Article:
• Getting Bystanders to Step In and Help Is a Promising Practice.  Bystander intervention programs work to change social norms, and teach everyone to speak out and intervene if someone is at risk of being assaulted.  These programs are among those the CDC found most promising.

Helping Schools Respond Effectively When A Student is Sexually Assaulted: Confidentiality, Training, Better Investigations, and Community Partnerships

By law, schools that receive federal funds are obliged to protect students from sexual assault.  It is the Task Force’s mission to help schools meet not only the letter, but the spirit, of that obligation.  And that can mean a number of things – from giving a victim a confidential place to turn for advice and support, to providing specialized training for school officials, to effectively investigating and finding out what happened, to sanctioning the perpetrator, to doing everything we can to help a survivor recover.

  • Many survivors need someone to talk to in confidence.  While many survivors of sexual assault are ready to press forward with a formal complaint right away, others aren’t so sure.  For some, having a confidential place to go can mean the difference between getting help and staying silent.  Today, the Department of Education is releasing new guidance clarifying that on-campus counselors and advocates can talk to a survivor in confidence.  This support can help victims come forward, get help, and make a formal report if they choose to.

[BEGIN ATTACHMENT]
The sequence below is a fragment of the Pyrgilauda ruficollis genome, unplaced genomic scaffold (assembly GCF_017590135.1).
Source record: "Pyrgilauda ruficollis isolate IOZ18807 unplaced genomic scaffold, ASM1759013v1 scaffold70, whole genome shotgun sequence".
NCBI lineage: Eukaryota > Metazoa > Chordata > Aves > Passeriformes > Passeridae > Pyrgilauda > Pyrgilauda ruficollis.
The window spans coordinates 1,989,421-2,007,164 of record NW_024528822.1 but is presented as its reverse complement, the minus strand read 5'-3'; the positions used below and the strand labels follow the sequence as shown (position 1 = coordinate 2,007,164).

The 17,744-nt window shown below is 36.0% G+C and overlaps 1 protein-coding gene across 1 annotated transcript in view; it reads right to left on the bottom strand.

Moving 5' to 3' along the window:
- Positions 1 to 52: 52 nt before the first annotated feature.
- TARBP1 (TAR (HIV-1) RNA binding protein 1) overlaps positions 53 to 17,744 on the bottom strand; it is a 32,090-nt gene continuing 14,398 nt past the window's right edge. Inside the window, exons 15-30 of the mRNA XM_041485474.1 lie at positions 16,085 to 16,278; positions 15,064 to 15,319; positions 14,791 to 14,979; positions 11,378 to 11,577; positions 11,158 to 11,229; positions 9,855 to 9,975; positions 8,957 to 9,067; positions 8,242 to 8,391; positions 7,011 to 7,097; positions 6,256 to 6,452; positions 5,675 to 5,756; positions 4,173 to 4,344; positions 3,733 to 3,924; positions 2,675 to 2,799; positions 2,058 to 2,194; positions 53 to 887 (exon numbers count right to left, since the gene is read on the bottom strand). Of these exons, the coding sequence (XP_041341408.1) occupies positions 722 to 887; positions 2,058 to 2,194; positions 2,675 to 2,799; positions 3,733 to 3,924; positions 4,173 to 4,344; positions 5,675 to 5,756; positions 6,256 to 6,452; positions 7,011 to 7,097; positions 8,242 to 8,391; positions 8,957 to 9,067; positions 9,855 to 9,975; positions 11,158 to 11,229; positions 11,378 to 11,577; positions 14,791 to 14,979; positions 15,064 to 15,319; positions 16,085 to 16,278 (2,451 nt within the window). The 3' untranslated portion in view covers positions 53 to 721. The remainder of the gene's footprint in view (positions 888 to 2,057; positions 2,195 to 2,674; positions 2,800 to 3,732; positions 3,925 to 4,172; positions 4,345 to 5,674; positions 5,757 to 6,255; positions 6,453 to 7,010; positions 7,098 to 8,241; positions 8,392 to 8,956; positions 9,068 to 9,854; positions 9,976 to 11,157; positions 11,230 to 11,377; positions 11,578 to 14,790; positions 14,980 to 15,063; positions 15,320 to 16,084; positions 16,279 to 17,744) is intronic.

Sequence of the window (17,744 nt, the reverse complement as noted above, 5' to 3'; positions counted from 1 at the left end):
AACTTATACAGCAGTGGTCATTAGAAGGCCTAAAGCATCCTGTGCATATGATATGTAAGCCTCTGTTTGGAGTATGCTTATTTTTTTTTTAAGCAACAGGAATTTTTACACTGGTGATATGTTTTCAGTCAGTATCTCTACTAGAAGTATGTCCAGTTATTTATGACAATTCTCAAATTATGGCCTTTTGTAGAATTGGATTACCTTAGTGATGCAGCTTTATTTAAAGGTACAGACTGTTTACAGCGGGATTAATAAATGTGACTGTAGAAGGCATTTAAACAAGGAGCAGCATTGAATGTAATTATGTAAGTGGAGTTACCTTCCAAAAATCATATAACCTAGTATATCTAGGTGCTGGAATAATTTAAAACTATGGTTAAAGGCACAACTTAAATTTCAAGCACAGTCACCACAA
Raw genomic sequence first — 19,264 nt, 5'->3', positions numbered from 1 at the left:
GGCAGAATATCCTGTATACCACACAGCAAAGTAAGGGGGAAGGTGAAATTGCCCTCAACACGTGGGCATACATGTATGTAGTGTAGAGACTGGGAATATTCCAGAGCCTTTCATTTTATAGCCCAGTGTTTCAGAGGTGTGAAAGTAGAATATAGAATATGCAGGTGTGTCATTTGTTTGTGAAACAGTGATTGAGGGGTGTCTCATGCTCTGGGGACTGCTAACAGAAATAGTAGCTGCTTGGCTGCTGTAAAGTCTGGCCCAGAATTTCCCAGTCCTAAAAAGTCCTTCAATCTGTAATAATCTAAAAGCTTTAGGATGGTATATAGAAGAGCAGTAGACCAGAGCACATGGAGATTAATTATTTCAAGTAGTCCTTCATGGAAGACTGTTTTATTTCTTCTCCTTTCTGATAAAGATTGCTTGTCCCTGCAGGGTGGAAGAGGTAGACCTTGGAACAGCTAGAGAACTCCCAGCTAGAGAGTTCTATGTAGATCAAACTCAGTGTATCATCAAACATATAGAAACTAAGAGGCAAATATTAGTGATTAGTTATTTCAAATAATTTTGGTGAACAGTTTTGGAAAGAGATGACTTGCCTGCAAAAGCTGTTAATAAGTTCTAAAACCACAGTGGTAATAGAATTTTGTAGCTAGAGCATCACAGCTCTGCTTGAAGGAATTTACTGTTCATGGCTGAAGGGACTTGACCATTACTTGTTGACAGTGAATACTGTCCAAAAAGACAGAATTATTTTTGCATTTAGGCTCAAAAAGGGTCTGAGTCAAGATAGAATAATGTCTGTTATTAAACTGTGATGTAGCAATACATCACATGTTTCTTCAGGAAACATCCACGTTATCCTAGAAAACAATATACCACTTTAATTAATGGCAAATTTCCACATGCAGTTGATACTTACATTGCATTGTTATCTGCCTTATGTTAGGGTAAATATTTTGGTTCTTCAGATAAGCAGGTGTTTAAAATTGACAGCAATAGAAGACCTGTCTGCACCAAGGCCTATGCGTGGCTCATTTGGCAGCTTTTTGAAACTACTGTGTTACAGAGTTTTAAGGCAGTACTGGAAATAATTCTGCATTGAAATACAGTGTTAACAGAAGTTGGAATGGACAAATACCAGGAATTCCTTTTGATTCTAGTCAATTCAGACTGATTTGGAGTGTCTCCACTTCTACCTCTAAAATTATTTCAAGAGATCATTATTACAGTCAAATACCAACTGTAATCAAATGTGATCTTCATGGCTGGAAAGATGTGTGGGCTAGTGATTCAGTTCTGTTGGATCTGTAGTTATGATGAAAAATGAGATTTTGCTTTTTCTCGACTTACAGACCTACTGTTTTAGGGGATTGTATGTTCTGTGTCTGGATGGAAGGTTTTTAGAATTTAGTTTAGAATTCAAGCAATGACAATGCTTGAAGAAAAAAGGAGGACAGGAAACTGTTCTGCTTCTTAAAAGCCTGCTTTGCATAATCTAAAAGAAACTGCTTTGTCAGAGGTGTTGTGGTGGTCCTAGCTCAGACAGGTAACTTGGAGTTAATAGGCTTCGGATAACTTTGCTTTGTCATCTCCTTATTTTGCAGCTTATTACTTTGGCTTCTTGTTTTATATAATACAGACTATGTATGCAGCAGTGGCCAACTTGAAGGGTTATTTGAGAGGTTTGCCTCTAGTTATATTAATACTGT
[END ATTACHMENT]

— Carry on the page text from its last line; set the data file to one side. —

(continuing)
• We are providing a sample confidentiality and reporting policy.  Even victims who make a formal report may still request that the information be held in confidence, and that the school not investigate or take action against the perpetrator.   Schools, however, also have an obligation to keep the larger community safe.  To help them strike this balance, we are providing schools with a sample reporting and confidentiality policy, which recommends factors a school should consider in making this decision.

 

  • We are providing specialized training for school officials.  School officials and first responders need to understand how sexual assault occurs, the tactics used by perpetrators, and the common reactions of victims.   The Justice Department will help by developing new training programs for campus officials involved in investigating and adjudicating sexual assault cases and by launching a technical assistance project for campus officials. The Department of Education will develop training materials for campus health center staff to improve services to victims.

 

  • We will give schools guidance on how to improve their investigative and adjudicative protocols.  We need to know more about what investigative and adjudicative systems work best on campus.  The Justice Department will undertake this work, and will begin evaluating different models this year with the goal of identifying the most promising practices.  The Department of Education’s new guidance also urges some important improvements to the disciplinary process.

 

  • We are helping schools forge partnerships with community resources.  Community partnerships are critical to getting survivors the help they need:  while some schools can provide comprehensive services on campus, others may need to partner with community-based organizations.  Rape crisis centers in particular can help schools better serve their students.  We are releasing a sample agreement between schools and rape crisis centers, so survivors have a full network of services in place.